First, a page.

Circa 1750 18ct Gold 'Coque de Perle'
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A beautiful piece of jewellery history, we have had this sublime remnant from a glamorous past life lovingly restored to a pendant by our clever jeweller (who said he very much enjoyed doing the work). Mounted in glossy 18ct yellow Gold, this oval of Nautilus shell dates to the mid 18th century, when as the height of fashion, earrings and pendants were worn by the well-to-do.
On a Silver Gilt chain measuring 24 inches, the pendant itself measures an inch lengthwise.
According to French expert Jean Henri Prosper Pouget writing in 1762:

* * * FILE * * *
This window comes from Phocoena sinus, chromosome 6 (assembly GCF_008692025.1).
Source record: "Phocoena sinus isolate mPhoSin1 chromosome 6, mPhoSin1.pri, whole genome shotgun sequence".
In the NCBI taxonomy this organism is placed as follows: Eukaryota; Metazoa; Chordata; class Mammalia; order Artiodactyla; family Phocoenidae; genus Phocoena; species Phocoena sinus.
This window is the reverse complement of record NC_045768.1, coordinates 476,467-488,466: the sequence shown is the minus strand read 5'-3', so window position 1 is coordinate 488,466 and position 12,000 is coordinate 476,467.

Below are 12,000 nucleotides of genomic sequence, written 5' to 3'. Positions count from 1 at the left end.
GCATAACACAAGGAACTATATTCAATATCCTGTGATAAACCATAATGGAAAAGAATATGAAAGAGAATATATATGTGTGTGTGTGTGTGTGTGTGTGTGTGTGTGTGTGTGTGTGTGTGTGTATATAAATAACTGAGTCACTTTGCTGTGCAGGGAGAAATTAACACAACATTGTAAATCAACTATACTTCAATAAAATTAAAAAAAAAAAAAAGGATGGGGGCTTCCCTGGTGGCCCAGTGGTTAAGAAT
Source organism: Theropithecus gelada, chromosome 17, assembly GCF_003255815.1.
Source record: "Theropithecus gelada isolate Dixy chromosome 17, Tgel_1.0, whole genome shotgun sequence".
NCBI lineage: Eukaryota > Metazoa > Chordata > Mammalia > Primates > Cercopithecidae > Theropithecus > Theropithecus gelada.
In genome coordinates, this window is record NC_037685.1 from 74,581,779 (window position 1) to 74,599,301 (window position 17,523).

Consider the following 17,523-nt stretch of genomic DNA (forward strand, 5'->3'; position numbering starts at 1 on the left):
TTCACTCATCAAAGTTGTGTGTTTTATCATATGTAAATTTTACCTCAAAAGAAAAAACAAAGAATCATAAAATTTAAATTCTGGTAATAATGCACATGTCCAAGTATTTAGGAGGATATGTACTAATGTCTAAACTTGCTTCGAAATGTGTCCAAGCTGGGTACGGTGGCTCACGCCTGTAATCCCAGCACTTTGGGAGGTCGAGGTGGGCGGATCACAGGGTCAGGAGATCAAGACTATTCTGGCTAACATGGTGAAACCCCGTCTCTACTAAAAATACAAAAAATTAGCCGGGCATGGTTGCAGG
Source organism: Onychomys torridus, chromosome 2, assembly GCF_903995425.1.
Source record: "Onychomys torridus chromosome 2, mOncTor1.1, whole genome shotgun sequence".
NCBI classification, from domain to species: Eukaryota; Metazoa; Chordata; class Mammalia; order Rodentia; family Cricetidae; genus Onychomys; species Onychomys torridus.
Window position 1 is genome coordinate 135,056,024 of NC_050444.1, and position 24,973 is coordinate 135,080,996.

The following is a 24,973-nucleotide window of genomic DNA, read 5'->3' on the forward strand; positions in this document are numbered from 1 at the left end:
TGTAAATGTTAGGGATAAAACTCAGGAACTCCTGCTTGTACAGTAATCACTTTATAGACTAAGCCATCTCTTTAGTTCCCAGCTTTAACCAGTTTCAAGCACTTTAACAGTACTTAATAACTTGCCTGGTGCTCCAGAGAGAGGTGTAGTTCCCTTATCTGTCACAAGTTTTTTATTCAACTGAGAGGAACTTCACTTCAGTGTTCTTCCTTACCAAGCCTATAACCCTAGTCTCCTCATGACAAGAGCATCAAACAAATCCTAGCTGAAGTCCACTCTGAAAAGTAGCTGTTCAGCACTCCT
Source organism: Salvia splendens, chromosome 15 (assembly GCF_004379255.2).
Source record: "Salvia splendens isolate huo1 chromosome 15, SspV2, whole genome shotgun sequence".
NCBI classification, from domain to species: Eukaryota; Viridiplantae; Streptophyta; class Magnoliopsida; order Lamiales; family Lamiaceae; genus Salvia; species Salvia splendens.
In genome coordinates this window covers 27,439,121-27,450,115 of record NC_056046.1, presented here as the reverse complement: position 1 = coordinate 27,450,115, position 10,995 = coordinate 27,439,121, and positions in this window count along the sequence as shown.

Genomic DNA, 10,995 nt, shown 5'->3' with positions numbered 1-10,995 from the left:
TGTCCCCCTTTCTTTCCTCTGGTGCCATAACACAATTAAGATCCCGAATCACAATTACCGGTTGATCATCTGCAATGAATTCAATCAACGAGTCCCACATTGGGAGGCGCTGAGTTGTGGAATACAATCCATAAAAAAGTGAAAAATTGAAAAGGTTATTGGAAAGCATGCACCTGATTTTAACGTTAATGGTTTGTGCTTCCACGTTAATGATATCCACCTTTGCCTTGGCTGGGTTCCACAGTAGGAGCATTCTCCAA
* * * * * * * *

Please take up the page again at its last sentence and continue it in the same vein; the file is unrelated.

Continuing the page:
"Coque de perles are flat on one side, and are used for ornaments, one side of which only is seen. By Pliny they are called physemata. Artificial pearls of this kind have, for some time past, been employed in making ear-rings..... 'La Coque de perle,' says he, "is not formed in a pearl-shell like the pearl; it is procured from a kind of snail found only in the East-Indies. There are several species of them. The shell of this animal is sawn in two, and one Coque only can be obtained from each. The Coques are very small, and one is obliged to fill them with tears of mastic to give them a body, before they can be employed. This beautiful snail is found generally in the sea, and sometimes on the shore.'"